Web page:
“Hey, everyone: let’s organize the house!” That’s not exactly what kids want to hear at the end of their summer vacation. But an organized home is more than just a pretty space. According to a 25-year study published by the University of Michigan, kids from clean homes tend to pursue more education and earn higher incomes than kids from messy homes

That’s no surprise to Rosemary Chieppo, organizing guru and author of Clutter, Chaos & the Cure. “Getting organized is like buying time for your life. Teaching your kids how to be organized is like giving them a degree in life skills,” she says.

The approaching school year requires some organizational adjustments in the house. It also means putting away outdoor toys, tools and furniture for the season. Finally, with all the driving to school, sports practices and music rehearsals, you’ll want to make sure the car is ready for action, too.

Here are some simple steps you and your kids can take to organize the homestead before the school bell tolls.

The Yard

  1. Start with a plan. If you acquired a few extra things this summer, you’ll quickly find that garage and shed space is limited. Take a few minutes to think through the best arrangement. “The basic rule is to give everything a home,” Rosemary advises. “Keep like items with like items by creating specific zones, such as a gardening zone and a camping gear zone.” When you use containers for small items, label them clearly.
  2. Keep it clean. Pulling dirty, rusted or moldy items out of storage is miserable. Take the time to store things properly now. Clean the dirt and old weed shavings off yard tools and equipment. Be sure lawn furniture is dry and wiped down, and then stored properly. For furniture cushions, Rosemary recommends nylon bags or plastic bins to keep the dust away.
  3. Be creative with storage. Put tall gardening tools such as rakes and shovels in a sturdy trash barrel with wheels. Get a second barrel for sports equipment like baseball bats and hockey sticks. Use summer suitcases and the empty drawers in that old dresser for smaller and less rugged items. If it’s broken, unused, or outgrown (or will be by next summer), throw it away or donate it.

The Car

  1. Out with the old, in with the new. Look in the trunk and the back seat (and under the seats) for space-consuming summer items that can be removed, such as water toys, coolers and beach towels. Be sure to clean and dry all surfaces to keep dirt, sand and water off of school backpacks and lunch bags. Check interior storage areas such as the glove compartment for food wrappers and other trash. As a bonus, you might find a missing music CD or two.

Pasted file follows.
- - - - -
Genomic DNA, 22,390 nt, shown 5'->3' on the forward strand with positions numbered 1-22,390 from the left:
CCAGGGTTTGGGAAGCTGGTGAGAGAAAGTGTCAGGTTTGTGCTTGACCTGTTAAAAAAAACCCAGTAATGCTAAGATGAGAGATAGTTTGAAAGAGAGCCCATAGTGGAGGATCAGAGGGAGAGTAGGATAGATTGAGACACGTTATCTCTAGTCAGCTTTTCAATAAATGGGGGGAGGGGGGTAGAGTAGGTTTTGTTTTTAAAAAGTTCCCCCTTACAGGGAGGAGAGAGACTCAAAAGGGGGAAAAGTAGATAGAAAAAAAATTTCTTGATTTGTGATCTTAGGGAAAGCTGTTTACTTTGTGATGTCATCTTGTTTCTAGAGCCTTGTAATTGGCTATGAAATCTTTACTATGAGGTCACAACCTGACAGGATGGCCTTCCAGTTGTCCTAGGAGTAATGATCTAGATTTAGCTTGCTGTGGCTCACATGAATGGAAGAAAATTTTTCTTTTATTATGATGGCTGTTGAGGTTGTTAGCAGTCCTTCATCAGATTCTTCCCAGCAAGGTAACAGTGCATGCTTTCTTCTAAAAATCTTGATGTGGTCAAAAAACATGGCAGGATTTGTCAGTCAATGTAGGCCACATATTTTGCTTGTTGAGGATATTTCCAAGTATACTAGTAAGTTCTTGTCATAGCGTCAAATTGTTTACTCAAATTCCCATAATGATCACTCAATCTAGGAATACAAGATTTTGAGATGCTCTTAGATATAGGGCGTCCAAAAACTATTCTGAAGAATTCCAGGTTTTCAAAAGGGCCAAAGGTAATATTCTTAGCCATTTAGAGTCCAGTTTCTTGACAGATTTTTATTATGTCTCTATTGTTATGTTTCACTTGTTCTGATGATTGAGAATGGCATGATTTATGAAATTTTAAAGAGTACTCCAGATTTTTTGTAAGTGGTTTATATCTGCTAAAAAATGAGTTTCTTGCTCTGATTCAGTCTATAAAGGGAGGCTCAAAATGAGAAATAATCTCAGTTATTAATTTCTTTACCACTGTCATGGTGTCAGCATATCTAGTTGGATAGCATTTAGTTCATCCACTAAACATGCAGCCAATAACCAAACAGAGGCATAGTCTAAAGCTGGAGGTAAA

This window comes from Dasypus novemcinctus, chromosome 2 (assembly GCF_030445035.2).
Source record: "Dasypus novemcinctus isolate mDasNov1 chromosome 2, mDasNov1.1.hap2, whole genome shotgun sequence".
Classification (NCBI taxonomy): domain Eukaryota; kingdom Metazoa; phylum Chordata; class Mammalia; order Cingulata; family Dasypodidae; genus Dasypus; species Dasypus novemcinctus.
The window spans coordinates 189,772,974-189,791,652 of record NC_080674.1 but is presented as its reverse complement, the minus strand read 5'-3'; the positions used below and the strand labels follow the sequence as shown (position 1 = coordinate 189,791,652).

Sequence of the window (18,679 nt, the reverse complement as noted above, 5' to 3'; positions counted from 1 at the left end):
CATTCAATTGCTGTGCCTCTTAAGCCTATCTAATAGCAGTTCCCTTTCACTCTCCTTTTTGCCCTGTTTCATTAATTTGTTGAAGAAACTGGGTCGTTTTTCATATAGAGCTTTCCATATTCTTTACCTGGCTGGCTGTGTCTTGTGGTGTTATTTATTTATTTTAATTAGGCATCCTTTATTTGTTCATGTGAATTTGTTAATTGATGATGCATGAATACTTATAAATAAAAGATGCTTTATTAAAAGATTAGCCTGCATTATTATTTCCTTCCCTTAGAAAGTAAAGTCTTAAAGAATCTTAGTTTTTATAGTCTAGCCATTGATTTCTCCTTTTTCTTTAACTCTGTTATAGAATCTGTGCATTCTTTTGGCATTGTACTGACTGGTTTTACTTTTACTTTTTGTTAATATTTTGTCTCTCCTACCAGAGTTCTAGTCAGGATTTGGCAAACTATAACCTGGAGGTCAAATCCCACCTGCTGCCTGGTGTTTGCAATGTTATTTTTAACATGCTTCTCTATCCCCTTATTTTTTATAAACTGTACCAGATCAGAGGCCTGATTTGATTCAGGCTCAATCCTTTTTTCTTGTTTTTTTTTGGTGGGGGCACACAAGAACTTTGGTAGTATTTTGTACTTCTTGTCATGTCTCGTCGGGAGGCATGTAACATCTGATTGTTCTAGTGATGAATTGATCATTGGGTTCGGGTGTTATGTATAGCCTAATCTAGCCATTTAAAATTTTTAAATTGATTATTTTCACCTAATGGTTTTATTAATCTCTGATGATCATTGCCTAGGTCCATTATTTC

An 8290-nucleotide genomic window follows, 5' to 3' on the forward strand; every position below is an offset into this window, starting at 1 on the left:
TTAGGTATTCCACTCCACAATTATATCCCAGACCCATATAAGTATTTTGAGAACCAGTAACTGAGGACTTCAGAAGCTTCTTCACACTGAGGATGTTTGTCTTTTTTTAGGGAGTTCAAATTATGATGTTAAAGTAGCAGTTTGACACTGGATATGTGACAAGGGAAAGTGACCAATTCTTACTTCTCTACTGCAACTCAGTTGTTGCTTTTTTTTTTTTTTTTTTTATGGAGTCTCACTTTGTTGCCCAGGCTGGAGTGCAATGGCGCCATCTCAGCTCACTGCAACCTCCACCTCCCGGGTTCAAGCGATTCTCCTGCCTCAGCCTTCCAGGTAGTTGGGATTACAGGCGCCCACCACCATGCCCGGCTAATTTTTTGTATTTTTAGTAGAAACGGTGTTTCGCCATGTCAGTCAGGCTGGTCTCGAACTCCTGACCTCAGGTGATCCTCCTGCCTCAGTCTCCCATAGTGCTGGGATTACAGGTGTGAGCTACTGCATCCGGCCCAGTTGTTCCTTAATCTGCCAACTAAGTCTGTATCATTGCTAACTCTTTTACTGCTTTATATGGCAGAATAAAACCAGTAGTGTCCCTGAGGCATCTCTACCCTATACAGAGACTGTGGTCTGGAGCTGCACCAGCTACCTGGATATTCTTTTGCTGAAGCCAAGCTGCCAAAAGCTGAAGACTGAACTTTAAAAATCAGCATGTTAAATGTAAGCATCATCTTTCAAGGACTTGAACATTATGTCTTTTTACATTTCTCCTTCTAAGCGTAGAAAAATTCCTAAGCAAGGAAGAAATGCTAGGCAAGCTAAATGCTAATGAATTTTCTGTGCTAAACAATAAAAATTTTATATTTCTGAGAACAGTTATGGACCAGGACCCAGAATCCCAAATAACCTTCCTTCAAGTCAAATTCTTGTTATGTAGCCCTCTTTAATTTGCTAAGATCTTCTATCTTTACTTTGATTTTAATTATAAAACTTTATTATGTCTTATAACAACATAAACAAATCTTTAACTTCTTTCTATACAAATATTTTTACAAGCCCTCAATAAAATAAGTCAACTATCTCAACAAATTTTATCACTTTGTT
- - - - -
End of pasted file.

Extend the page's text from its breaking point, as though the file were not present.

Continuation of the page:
2. Catch up on maintenance. Oil changes, tire rotations, and wheel alignments can be endlessly postponed when every school week is as busy as the last one. Pick one morning in the next couple of weeks to get these tasks completed. If your car is due for service, schedule your appointment to occur before school starts.
  3. Make it routine. Plan regular times every week to wash the car and buy gas. If you post the family’s weekly schedule on the fridge, include these tasks. For example, it may be most convenient to stop for gas on the way home from your daughter’s Tuesday piano lesson. The kids can wash the car first thing Saturday morning. You can also teach them to kick the tires and check fluid levels while they’re at it. Hint: they may be more motivated to get up if you pay them.

The House

  1. Prepare their work stations. A well-defined space for studies helps kids focus. Be sure it’s well lit and away from noisy distractions such as TVs and telephones. Set up shelves and handy storage bins within easy reach for all their supplies, so they won’t waste time looking for things. Make sure your child has a notebook or calendar for listing requirements and due dates for all assignments, reports and projects. Include weekly activities and projects, such as sports practice and household chores.
  2. Get ready to go. This is critical for avoiding frantic searches and frustration in the morning, Rosemary says. Schedule a regular time each evening to prepare for the next day. Make a spot for each child, and have him set out backpacks, assignments, and musical instruments or sports items. Post a checklist near the door with everything he needs (like the lunch bag), for a final review before leaving. Finally, don’t forget a Parent’s Box, where kids can place field trip information and other papers that need a parent’s signature.
  3. Make laundry manageable. This least enjoyable task can be the most frustrating when it’s disorganized. Provide a hamper for each child, and place it in the bedroom. For older kids, this helps them be responsible for washing their own clothes. For bedding or clothing from several kids that gets washed together, use a permanent marker to make small dots on the labels. Here’s Rosemary’s trick that’s easy now and handy for hand-me-downs later: put a single dot on items for the oldest child, two dots for the second child, and so on. Children who aren’t yet able to read can use the dots to help sort clothes. When an item is ready to pass on to the next child, you can simply add one more dot.

Organizing never sounds like fun, but it does get easier. “Pretty soon, it just becomes part of your life, and you hardly have to think about it,” Rosemary points out. “The benefits are more time, less money wasted, and less stress overall.” Take advantage of these benefits by organizing your yard, car and home, and make this school year your smoothest and most successful one yet.